Steelcase’s Gesture Chair: Designed To Support Today’s Technologies
I love office chairs. In fact, I try to sit in them whenever possible. Herman Miller Sayl at Room & Board? Check. Haworth Very at Crate & Barrel? You know it.
Steelcase has a new chair that looks pretty interesting – and you can bet I’ll try it out when one crosses my path. What makes the Gesture chair unique is its positioning as being designed for modern technology postures.
What does that mean? In short that you probably don’t sit with perfect secretarial, computer posture at your desk because you’re hunched over your phone, on your tablet, or just being a slouch. Steelcase has even named some of these modern seating styles – my position of choice is #7, ‘The Trance’:
Here are the key features of the chair:
1) The Core Interface.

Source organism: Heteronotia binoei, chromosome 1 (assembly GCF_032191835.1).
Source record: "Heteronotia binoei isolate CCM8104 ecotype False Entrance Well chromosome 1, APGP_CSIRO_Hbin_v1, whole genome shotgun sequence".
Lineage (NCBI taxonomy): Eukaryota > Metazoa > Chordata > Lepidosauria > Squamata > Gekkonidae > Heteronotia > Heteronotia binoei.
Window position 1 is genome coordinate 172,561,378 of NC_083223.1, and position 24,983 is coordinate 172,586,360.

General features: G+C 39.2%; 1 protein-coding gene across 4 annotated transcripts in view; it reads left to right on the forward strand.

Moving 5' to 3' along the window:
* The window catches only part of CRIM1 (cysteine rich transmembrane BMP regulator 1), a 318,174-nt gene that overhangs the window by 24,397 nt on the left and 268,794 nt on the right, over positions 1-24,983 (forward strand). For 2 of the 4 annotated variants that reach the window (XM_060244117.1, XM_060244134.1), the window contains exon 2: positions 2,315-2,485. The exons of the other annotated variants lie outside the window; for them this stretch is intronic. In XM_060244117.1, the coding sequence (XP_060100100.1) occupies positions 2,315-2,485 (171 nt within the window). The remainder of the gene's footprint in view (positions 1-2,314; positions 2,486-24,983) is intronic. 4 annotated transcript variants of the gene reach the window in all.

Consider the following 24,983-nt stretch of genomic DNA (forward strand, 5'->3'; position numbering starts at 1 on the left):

- The Gesture back and seat move as a synchronized system moving with each user to provide continuous and persistent support.
- The back cradles the user no matter the posture or device.
2) The Limb Interface:
- The Gesture arm moves like the human arm, which allows users to be supported in any position.
- Arms and shoulders remain supported when texting on a smartphone, typing on a keyboard or swiping a tablet.
3) The Seat Interface:
- The Gesture seat brings comfort all the way to the edges.
- It is flexible at the perimeter to allow users to sit in a range of postures without obstruction.
4) The User Interface:
- Gesture takes into account various body types and sitting preferences, quickly adjustable to meet the needs of each individual user.
- Users can adjust Gesture as easily as adjusting their posture.
Steelcase isn’t the first to release a chair that is aimed at being more flexible – see Turnstone’s Cobi or Knoll’s Generation series. And with many chairs seemingly aiming to be simpler to use, it will be interesting to see how intuitive the adjustments of the Gesture prove to be as to not be too overwhelming.
Anyway, check out what the Gesture looks like. It is scheduled to be released Fall 2013.